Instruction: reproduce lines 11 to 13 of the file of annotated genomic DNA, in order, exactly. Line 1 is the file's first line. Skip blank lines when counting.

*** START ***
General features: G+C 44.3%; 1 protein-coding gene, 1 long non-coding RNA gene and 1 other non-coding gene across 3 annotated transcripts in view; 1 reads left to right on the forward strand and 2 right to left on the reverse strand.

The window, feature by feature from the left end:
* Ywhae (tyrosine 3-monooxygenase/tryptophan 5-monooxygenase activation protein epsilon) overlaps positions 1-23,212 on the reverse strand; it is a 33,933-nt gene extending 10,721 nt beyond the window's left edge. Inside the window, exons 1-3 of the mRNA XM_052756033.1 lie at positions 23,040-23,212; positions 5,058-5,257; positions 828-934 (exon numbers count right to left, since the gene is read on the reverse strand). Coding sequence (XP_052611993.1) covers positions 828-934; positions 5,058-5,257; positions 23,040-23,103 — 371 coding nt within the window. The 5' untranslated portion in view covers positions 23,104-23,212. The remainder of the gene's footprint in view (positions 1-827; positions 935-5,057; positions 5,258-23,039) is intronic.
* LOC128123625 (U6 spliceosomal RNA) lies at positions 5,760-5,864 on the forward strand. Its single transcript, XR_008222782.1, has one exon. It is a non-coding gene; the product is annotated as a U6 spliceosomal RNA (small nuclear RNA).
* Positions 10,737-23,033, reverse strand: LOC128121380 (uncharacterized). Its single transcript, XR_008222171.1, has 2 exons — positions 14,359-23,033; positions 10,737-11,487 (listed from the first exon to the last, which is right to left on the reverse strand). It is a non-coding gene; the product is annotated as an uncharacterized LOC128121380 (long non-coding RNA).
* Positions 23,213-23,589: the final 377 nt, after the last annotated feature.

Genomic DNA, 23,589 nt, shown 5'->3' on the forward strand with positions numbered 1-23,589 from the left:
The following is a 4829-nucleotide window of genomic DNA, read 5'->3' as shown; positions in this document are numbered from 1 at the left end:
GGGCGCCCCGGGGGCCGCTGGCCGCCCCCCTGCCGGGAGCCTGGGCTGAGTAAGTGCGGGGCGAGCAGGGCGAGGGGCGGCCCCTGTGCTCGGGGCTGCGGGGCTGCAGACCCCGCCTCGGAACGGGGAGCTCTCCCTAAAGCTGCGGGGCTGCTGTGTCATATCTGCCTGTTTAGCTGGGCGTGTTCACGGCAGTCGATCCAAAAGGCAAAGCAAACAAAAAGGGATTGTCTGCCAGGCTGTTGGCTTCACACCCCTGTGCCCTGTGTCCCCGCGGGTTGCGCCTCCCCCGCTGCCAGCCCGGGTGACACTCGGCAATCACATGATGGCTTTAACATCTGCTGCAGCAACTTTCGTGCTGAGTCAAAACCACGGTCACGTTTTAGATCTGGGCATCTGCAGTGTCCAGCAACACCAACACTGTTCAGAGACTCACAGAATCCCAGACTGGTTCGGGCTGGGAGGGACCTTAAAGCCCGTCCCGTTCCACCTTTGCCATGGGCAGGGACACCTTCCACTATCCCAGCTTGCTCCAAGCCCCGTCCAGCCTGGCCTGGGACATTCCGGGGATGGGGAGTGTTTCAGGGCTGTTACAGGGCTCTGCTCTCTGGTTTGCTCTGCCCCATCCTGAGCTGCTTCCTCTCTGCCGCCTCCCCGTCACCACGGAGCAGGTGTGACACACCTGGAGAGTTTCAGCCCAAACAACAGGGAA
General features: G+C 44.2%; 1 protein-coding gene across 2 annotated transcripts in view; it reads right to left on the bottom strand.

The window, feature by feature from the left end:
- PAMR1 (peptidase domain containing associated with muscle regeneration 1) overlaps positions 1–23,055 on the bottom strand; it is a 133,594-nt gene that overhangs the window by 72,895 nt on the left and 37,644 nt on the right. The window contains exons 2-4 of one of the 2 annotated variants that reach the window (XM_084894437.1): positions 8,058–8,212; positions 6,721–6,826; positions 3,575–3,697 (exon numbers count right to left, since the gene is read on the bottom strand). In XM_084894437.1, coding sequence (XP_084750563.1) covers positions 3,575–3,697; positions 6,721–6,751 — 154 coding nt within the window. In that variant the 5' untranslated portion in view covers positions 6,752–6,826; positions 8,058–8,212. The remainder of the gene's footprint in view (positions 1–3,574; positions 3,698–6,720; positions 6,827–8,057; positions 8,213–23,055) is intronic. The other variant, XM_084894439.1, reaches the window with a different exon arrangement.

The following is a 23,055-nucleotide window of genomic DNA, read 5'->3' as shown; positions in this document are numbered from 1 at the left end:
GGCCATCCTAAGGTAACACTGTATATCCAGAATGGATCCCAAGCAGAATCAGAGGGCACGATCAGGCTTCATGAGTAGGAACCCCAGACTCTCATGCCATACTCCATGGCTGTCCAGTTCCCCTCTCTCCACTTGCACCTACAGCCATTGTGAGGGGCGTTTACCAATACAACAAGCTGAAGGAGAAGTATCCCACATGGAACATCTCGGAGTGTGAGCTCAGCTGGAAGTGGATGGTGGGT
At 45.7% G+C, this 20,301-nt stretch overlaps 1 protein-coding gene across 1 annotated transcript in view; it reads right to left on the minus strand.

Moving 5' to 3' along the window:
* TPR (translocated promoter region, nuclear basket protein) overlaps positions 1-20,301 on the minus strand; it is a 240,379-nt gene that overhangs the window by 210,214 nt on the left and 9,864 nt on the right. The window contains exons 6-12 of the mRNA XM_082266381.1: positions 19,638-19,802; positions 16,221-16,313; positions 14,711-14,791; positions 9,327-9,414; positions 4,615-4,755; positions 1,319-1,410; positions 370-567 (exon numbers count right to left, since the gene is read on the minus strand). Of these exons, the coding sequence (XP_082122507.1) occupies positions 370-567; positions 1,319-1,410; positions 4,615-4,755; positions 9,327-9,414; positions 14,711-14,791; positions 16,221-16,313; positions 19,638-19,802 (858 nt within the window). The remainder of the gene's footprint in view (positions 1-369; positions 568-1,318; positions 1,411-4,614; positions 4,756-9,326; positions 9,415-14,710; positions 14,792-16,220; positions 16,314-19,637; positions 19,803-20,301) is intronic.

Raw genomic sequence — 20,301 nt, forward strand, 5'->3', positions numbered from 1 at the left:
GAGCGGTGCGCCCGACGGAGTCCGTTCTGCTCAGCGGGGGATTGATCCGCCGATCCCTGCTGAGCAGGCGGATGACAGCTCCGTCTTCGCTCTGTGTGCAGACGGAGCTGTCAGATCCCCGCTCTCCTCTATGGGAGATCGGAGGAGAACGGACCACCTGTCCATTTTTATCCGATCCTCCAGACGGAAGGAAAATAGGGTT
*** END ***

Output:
The window, feature by feature from the left end:
- PAMR1 (peptidase domain containing associated with muscle regeneration 1) overlaps positions 1–23,055 on the bottom strand; it is a 133,594-nt gene that overhangs the window by 72,895 nt on the left and 37,644 nt on the right. The window contains exons 2-4 of one of the 2 annotated variants that reach the window (XM_084894437.1): positions 8,058–8,212; positions 6,721–6,826; positions 3,575–3,697 (exon numbers count right to left, since the gene is read on the bottom strand). In XM_084894437.1, coding sequence (XP_084750563.1) covers positions 3,575–3,697; positions 6,721–6,751 — 154 coding nt within the window. In that variant the 5' untranslated portion in view covers positions 6,752–6,826; positions 8,058–8,212. The remainder of the gene's footprint in view (positions 1–3,574; positions 3,698–6,720; positions 6,827–8,057; positions 8,213–23,055) is intronic. The other variant, XM_084894439.1, reaches the window with a different exon arrangement.

The following is a 23,055-nucleotide window of genomic DNA, read 5'->3' as shown; positions in this document are numbered from 1 at the left end: